Information FOR PET OWNERS 1. What is H3N2 Canine Influenza Virus? H3N2 canine influenza virus (H3N2 CIV) is a very contagious influenza virus that infects dogs. This virus recently emerged in the US in 2015. It has already infected thousands of dogs in more than 30 states. H3N2 CIV has also infected cats but there is no evidence that it can infect people. 2. What does H3N2 CIV cause? H3N2 CIV causes a respiratory infection in dogs that is also known as “dog flu”. Common symptoms include sneezing, nasal discharge, and frequent coughing that can last for 2 weeks or more. Many dogs have a fever, decreased appetite, and lethargy during the first few days of illness. Some dogs have more serious disease and pneumonia that requires hospital care. H3N2 CIV can cause respiratory infections in cats too. The cats start sneezing and have nasal discharge but usually do not cough. 3. How do dogs get H3N2 CIV infection? H3N2 CIV is spread by direct contact with a sick dog and by contact with an environment or people that are contaminated with the virus. Coughing dogs produce invisible virus‐containing mists that travel more than 20
Photo Credit @CanStock Photo
THE FVMA |
FLORIDA-VETERINARY-MEDICAL-ASSOCIATION | 13
Photo Credit @CanStock Photo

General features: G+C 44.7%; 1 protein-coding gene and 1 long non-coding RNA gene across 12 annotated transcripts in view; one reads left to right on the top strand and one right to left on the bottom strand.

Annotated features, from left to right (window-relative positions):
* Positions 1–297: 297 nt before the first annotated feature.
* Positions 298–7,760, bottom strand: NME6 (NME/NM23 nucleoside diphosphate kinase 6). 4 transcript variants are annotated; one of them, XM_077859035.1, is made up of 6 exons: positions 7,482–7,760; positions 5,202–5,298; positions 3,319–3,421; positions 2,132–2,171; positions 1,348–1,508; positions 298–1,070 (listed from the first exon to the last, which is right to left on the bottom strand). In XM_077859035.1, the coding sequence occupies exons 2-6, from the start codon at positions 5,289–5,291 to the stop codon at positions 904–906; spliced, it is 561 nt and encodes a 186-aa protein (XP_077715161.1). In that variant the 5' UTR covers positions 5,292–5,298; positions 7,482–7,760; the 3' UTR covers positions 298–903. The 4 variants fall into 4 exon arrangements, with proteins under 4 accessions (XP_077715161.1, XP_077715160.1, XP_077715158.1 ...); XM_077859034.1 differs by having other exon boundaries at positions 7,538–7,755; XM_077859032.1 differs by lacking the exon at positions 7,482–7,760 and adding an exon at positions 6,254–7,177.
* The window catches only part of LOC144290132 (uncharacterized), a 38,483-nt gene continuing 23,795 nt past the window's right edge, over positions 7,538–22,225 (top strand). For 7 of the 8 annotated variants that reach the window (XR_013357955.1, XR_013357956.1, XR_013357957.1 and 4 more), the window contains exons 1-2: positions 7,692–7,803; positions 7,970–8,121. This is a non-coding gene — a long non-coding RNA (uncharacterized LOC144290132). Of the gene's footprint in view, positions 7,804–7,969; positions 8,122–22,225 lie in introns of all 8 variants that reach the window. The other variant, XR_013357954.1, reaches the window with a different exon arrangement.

feet in the air, facilitating rapid spread of virus over distances. This type of virus transmission contributes to a rapid increase in coughing dogs in a kennel situa‑ tion. The virus can survive in the environment (kennel surfaces, food/water bowls, collars/ leashes, toys, beds) or on people’s clothing and hands for 12 to 24 hours before it dies. It is easily killed by handwashing with soap and water, normal laundering of clothing and bedding, and washing food/water bowls and toys with soap and water. 4. What dogs are at risk for H3N2 CIV? Most dogs do not have immunity to H3N2 CIV. This means that dogs of any breed, age or health status will likely be infected if they are exposed to the virus. Dogs at most risk for exposure are those with a social lifestyle and participate in group events or are housed in communal facilities, especially in communities where H3N2 CIV is circulating. This includes dogs in boarding kennels, day care centers, shelters, dog shows, veterinary clinics, pet stores, grooming parlors, etc. Dogs that mostly stay at home and walk around the neighborhood are at low risk. 5. What should I do if my dog has canine flu symptoms? First of all, your dog may have a respiratory infection caused by other respiratory viruses and not H3N2 CIV. This can only be determined by a diagnostic test per‑ formed by your veterinarian. Here are the important steps to follow: • Call your veterinarian. Do not go to the clinic without calling first. Your dog may have a very contagious infection that can easily spread to other dogs in the clinic. • Tell the veterinarian the following information: ‐ Your dog’s symptoms and when they started. ‐ If your dog has been to a dog show, boarding facility, dog day care center, dog park, grooming parlor, or another event with other dogs within the past week. - If your dog was around coughing dogs in the past week. • The veterinarian will provide specific instructions on when and how to see your dog.